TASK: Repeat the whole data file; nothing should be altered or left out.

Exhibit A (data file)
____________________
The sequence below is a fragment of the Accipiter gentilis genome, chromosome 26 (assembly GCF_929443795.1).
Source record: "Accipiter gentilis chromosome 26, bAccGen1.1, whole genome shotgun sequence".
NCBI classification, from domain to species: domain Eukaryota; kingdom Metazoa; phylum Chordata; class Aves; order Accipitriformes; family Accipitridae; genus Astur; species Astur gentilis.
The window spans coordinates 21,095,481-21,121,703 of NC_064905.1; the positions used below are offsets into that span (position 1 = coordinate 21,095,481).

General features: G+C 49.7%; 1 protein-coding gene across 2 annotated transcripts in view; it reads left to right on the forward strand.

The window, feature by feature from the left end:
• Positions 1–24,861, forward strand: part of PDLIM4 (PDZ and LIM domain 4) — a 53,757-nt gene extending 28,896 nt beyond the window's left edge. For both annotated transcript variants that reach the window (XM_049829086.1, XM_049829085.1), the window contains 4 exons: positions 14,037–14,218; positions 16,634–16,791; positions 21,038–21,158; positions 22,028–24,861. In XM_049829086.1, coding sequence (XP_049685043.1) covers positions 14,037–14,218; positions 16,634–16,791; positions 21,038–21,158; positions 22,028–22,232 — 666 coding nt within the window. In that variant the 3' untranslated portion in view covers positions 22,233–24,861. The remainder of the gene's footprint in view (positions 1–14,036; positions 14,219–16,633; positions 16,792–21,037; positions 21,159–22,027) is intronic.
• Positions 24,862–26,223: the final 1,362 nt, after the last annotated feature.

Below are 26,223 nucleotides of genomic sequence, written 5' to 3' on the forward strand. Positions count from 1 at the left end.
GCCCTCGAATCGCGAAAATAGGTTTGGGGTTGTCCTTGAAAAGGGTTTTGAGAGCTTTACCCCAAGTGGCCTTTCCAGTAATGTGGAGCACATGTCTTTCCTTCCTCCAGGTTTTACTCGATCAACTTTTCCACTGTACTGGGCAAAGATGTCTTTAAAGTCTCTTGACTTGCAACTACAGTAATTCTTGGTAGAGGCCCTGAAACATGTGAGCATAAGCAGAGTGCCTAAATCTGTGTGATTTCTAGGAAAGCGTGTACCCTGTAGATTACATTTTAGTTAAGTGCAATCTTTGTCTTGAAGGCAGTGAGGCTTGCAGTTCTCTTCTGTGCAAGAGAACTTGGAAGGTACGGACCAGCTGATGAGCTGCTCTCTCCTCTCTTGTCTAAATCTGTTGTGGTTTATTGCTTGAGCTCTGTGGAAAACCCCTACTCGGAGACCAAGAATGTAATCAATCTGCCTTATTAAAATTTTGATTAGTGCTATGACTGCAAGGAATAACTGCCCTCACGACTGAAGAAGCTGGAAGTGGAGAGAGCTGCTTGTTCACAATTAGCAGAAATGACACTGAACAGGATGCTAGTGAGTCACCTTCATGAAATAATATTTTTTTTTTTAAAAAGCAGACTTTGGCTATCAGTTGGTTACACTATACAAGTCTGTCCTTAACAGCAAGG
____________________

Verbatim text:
The sequence below is a fragment of the Accipiter gentilis genome, chromosome 26 (assembly GCF_929443795.1).
Source record: "Accipiter gentilis chromosome 26, bAccGen1.1, whole genome shotgun sequence".
NCBI classification, from domain to species: domain Eukaryota; kingdom Metazoa; phylum Chordata; class Aves; order Accipitriformes; family Accipitridae; genus Astur; species Astur gentilis.
The window spans coordinates 21,095,481-21,121,703 of NC_064905.1; the positions used below are offsets into that span (position 1 = coordinate 21,095,481).

General features: G+C 49.7%; 1 protein-coding gene across 2 annotated transcripts in view; it reads left to right on the forward strand.

The window, feature by feature from the left end:
• Positions 1–24,861, forward strand: part of PDLIM4 (PDZ and LIM domain 4) — a 53,757-nt gene extending 28,896 nt beyond the window's left edge. For both annotated transcript variants that reach the window (XM_049829086.1, XM_049829085.1), the window contains 4 exons: positions 14,037–14,218; positions 16,634–16,791; positions 21,038–21,158; positions 22,028–24,861. In XM_049829086.1, coding sequence (XP_049685043.1) covers positions 14,037–14,218; positions 16,634–16,791; positions 21,038–21,158; positions 22,028–22,232 — 666 coding nt within the window. In that variant the 3' untranslated portion in view covers positions 22,233–24,861. The remainder of the gene's footprint in view (positions 1–14,036; positions 14,219–16,633; positions 16,792–21,037; positions 21,159–22,027) is intronic.
• Positions 24,862–26,223: the final 1,362 nt, after the last annotated feature.

Below are 26,223 nucleotides of genomic sequence, written 5' to 3' on the forward strand. Positions count from 1 at the left end.
GCCCTCGAATCGCGAAAATAGGTTTGGGGTTGTCCTTGAAAAGGGTTTTGAGAGCTTTACCCCAAGTGGCCTTTCCAGTAATGTGGAGCACATGTCTTTCCTTCCTCCAGGTTTTACTCGATCAACTTTTCCACTGTACTGGGCAAAGATGTCTTTAAAGTCTCTTGACTTGCAACTACAGTAATTCTTGGTAGAGGCCCTGAAACATGTGAGCATAAGCAGAGTGCCTAAATCTGTGTGATTTCTAGGAAAGCGTGTACCCTGTAGATTACATTTTAGTTAAGTGCAATCTTTGTCTTGAAGGCAGTGAGGCTTGCAGTTCTCTTCTGTGCAAGAGAACTTGGAAGGTACGGACCAGCTGATGAGCTGCTCTCTCCTCTCTTGTCTAAATCTGTTGTGGTTTATTGCTTGAGCTCTGTGGAAAACCCCTACTCGGAGACCAAGAATGTAATCAATCTGCCTTATTAAAATTTTGATTAGTGCTATGACTGCAAGGAATAACTGCCCTCACGACTGAAGAAGCTGGAAGTGGAGAGAGCTGCTTGTTCACAATTAGCAGAAATGACACTGAACAGGATGCTAGTGAGTCACCTTCATGAAATAATATTTTTTTTTTTAAAAAGCAGACTTTGGCTATCAGTTGGTTACACTATACAAGTCTGTCCTTAACAGCAAGG